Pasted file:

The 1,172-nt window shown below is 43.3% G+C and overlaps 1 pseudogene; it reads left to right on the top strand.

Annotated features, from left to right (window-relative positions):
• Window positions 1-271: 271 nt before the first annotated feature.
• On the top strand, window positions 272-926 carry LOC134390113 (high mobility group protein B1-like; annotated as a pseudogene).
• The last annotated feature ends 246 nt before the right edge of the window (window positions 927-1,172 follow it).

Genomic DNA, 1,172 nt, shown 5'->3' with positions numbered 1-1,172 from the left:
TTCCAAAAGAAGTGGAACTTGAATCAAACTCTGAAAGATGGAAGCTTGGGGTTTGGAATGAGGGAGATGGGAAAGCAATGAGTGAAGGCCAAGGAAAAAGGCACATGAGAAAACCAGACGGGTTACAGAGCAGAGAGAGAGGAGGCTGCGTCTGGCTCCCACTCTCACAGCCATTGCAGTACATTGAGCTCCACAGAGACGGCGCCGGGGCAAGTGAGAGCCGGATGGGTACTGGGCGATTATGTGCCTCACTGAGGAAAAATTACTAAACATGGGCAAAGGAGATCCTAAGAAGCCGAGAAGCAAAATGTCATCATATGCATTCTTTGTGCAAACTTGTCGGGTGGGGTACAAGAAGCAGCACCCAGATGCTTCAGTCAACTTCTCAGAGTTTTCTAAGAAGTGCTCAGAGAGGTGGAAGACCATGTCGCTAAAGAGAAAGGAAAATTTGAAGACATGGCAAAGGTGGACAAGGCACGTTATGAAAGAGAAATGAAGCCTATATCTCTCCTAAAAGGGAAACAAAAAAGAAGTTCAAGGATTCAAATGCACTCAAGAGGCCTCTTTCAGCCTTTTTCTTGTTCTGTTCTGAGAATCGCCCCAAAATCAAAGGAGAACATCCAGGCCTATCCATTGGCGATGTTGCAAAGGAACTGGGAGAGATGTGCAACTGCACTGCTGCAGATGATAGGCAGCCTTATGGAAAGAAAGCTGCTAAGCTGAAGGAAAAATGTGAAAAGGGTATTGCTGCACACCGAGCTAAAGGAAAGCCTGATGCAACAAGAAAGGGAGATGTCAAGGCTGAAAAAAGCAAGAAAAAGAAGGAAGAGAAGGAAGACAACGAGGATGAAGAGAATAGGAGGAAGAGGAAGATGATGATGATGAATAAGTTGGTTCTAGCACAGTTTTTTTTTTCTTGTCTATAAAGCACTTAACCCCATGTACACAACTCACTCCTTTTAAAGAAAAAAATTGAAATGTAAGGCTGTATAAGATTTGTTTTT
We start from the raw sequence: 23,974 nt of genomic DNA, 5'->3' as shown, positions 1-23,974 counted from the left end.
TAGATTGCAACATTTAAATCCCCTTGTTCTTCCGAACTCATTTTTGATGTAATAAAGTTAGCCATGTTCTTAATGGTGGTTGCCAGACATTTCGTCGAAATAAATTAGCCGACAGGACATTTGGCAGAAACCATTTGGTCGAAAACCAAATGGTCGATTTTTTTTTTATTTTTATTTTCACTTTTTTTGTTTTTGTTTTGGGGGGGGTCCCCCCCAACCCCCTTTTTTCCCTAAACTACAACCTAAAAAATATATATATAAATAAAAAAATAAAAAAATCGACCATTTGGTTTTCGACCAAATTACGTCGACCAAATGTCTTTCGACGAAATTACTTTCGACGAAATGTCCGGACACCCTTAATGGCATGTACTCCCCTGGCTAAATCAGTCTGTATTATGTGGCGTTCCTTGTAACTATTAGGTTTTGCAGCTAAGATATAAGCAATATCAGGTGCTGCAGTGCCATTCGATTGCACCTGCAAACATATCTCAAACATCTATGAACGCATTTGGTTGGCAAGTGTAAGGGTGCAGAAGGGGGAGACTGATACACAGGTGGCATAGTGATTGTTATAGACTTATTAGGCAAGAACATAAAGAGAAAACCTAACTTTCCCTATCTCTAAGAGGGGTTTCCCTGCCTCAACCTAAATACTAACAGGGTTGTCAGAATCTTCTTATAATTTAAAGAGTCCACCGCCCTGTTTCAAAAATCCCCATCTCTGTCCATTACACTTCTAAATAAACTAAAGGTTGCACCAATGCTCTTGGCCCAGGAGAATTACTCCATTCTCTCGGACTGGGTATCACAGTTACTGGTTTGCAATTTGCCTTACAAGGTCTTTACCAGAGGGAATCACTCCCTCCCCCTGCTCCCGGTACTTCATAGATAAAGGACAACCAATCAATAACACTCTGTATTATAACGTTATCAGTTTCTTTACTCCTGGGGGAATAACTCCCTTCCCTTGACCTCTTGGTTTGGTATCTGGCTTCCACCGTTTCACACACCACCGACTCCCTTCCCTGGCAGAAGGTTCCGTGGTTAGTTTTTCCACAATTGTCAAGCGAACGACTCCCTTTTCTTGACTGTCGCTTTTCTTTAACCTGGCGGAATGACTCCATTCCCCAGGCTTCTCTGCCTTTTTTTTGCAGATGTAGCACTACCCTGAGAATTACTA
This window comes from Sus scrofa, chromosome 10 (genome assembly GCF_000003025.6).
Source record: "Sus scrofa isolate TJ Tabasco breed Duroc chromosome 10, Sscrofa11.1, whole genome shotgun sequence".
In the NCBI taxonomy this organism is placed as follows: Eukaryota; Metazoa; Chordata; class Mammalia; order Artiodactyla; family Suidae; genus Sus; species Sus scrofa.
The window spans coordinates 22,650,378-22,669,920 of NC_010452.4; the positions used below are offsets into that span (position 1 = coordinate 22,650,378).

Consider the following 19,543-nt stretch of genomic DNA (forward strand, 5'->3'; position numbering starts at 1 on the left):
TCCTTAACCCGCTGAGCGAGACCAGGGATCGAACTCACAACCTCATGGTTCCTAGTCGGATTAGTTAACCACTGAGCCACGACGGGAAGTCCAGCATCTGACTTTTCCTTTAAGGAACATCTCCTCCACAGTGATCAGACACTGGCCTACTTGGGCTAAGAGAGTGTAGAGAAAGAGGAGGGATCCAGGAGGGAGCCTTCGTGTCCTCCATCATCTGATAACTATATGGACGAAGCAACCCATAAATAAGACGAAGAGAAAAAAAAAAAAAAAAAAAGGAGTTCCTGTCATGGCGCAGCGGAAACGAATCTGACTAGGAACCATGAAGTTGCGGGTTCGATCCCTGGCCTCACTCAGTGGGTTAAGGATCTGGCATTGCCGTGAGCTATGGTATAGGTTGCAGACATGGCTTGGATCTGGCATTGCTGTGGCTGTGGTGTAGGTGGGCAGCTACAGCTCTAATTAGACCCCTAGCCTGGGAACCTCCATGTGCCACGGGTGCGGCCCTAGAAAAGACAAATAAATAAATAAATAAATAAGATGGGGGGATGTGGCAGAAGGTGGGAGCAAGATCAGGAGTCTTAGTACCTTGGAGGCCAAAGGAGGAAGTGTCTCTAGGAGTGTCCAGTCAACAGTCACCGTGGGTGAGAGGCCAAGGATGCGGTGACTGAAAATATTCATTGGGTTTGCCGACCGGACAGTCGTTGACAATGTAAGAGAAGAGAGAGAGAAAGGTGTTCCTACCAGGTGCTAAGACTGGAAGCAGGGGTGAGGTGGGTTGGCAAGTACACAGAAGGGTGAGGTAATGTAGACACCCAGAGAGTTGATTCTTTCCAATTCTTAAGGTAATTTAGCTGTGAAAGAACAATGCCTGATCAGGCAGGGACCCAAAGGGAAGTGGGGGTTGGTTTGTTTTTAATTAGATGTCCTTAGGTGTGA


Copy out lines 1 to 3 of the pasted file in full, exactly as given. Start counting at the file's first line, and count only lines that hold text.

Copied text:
The 1,172-nt window shown below is 43.3% G+C and overlaps 1 pseudogene; it reads left to right on the top strand.

Annotated features, from left to right (window-relative positions):
• Window positions 1-271: 271 nt before the first annotated feature.